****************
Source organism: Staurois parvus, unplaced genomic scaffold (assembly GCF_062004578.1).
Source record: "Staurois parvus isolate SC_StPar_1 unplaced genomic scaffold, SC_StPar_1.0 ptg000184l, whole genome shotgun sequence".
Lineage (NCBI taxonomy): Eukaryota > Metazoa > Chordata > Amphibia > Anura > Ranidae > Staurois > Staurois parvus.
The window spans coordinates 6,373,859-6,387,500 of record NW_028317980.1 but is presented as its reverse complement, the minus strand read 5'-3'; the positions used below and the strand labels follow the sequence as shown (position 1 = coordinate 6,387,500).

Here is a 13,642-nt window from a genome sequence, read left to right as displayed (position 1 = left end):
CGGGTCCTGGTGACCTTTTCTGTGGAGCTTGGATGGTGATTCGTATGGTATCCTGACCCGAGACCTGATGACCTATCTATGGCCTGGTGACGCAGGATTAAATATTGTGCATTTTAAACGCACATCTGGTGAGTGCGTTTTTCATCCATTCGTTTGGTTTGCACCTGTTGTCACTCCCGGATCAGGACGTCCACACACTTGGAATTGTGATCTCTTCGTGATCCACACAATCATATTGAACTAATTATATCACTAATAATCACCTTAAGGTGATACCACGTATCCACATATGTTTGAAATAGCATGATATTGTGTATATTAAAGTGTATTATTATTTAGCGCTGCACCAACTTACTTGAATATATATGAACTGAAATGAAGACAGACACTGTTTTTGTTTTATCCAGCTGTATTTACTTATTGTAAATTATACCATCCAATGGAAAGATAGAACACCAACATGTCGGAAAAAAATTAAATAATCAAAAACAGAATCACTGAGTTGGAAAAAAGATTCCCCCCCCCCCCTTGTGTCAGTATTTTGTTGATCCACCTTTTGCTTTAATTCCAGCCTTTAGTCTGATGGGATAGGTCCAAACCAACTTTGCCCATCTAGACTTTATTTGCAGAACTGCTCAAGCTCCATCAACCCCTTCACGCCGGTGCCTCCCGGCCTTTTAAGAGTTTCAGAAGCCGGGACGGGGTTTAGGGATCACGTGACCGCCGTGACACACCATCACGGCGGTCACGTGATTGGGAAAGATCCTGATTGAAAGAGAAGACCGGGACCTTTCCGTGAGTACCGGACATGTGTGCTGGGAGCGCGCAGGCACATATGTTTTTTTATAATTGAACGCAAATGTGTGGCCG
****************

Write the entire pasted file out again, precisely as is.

Source organism: Staurois parvus, unplaced genomic scaffold (assembly GCF_062004578.1).
Source record: "Staurois parvus isolate SC_StPar_1 unplaced genomic scaffold, SC_StPar_1.0 ptg000184l, whole genome shotgun sequence".
Lineage (NCBI taxonomy): Eukaryota > Metazoa > Chordata > Amphibia > Anura > Ranidae > Staurois > Staurois parvus.
The window spans coordinates 6,373,859-6,387,500 of record NW_028317980.1 but is presented as its reverse complement, the minus strand read 5'-3'; the positions used below and the strand labels follow the sequence as shown (position 1 = coordinate 6,387,500).

Here is a 13,642-nt window from a genome sequence, read left to right as displayed (position 1 = left end):
CGGGTCCTGGTGACCTTTTCTGTGGAGCTTGGATGGTGATTCGTATGGTATCCTGACCCGAGACCTGATGACCTATCTATGGCCTGGTGACGCAGGATTAAATATTGTGCATTTTAAACGCACATCTGGTGAGTGCGTTTTTCATCCATTCGTTTGGTTTGCACCTGTTGTCACTCCCGGATCAGGACGTCCACACACTTGGAATTGTGATCTCTTCGTGATCCACACAATCATATTGAACTAATTATATCACTAATAATCACCTTAAGGTGATACCACGTATCCACATATGTTTGAAATAGCATGATATTGTGTATATTAAAGTGTATTATTATTTAGCGCTGCACCAACTTACTTGAATATATATGAACTGAAATGAAGACAGACACTGTTTTTGTTTTATCCAGCTGTATTTACTTATTGTAAATTATACCATCCAATGGAAAGATAGAACACCAACATGTCGGAAAAAAATTAAATAATCAAAAACAGAATCACTGAGTTGGAAAAAAGATTCCCCCCCCCCCCTTGTGTCAGTATTTTGTTGATCCACCTTTTGCTTTAATTCCAGCCTTTAGTCTGATGGGATAGGTCCAAACCAACTTTGCCCATCTAGACTTTATTTGCAGAACTGCTCAAGCTCCATCAACCCCTTCACGCCGGTGCCTCCCGGCCTTTTAAGAGTTTCAGAAGCCGGGACGGGGTTTAGGGATCACGTGACCGCCGTGACACACCATCACGGCGGTCACGTGATTGGGAAAGATCCTGATTGAAAGAGAAGACCGGGACCTTTCCGTGAGTACCGGACATGTGTGCTGGGAGCGCGCAGGCACATATGTTTTTTTATAATTGAACGCAAATGTGTGGCCG